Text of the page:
US2951456 *Dec 15, 1958Sep 6, 1960Olgiati Mario ABread making machine
Referenced by
Citing PatentFiling datePublication dateApplicantTitle
US3566805 *Sep 9, 1968Mar 2, 1971Anelsberger Brothers IncPastry product production system
US3603268 *Jun 18, 1969Sep 7, 1971Antoine Henri WietzelPastry making machine for producing crescent rolls
US3604367 *May 12, 1969Sep 14, 1971Arries Frances BApparatus for making a food product
US3633517 *Aug 6, 1970Jan 11, 1972Chung Chin KaoAutomatic egg roll machine
US3704664 *Aug 10, 1971Dec 5, 1972Mckee Baking CoApparatus for forming swiss rolls
US3735694 *Sep 4, 1970May 29, 1973Formax IncRolling machine for stuffed meat {37 birds{38 {0 and other rolled articles
US4110482 *Mar 30, 1977Aug 29, 1978Morinaga & Co., Ltd.Method for continuously rolling up sheets of baked cookies
US4276317 *Apr 16, 1979Jun 30, 1981Torahiko HayashiMethod for processing bread dough
US4526795 *Feb 9, 1984Jul 2, 1985Kitchens Of Sara Lee, Inc.Method for producing croissants
US4600595 *Aug 14, 1984Jul 15, 1986Nestec S.A.Conveying, cutting, folding, roatation, knives
US4828862 *Feb 18, 1987May 9, 1989Nestec S.A.Admitting partially folded pastry into cylindrical cavity enclosed by four rollers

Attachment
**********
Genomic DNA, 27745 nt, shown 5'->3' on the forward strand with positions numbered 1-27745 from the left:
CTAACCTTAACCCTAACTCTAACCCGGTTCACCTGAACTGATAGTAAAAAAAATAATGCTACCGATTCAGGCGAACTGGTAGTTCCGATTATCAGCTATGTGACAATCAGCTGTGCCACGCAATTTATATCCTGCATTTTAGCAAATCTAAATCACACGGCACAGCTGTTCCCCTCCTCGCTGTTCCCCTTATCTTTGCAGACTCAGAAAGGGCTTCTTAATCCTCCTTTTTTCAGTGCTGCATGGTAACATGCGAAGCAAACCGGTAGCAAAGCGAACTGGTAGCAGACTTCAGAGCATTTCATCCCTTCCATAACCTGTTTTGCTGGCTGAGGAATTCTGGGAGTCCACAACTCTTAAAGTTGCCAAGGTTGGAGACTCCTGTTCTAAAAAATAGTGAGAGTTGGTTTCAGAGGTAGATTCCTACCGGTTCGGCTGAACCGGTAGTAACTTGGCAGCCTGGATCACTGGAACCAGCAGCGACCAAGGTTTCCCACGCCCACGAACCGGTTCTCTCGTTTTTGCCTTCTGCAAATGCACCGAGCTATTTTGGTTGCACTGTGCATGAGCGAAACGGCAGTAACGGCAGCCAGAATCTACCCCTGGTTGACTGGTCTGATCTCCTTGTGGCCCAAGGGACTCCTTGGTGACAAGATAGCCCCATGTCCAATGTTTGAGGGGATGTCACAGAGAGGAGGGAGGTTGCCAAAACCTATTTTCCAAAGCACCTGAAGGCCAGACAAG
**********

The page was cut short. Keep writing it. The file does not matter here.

US4917590 *Feb 15, 1989Apr 17, 1990Nestec S.A.Apparatus for preparing rolled pastry products
US4954064 *Jul 22, 1988Sep 4, 1990Seewer AgApparatus for winding sheets of dough on a dough reel and dough sheeter equipped with a dough sheeter winder
US5205106 *Mar 4, 1991Apr 27, 1993General Mills, Inc.Rolled food item fabricating apparatus and methods
US5284667 *Feb 16, 1993Feb 8, 1994General Mills, Inc.Cutting a continuous support sheet between thin strips of deposited food, e.g., FRUIT ROLL-UPS, and coiling
US5304055 *Nov 27, 1991Apr 19, 1994Nabisco, Inc.Apparatus and methods for the production of three-dimensional food products
US5435714 *Nov 19, 1993Jul 25, 1995Nabisco, Inc.Apparatus for the production of three-dimensional food products
US5455053 *Feb 1, 1994Oct 3, 1995General Mills, Inc.Rolled food item
US5516542 *Aug 1, 1995May 14, 1996General Mills, Inc.Rolled food item fabricating methods
US5723163 *Jan 10, 1997Mar 3, 1998General Mills, Inc.Thin strip coiled with supports; dehydrated fruit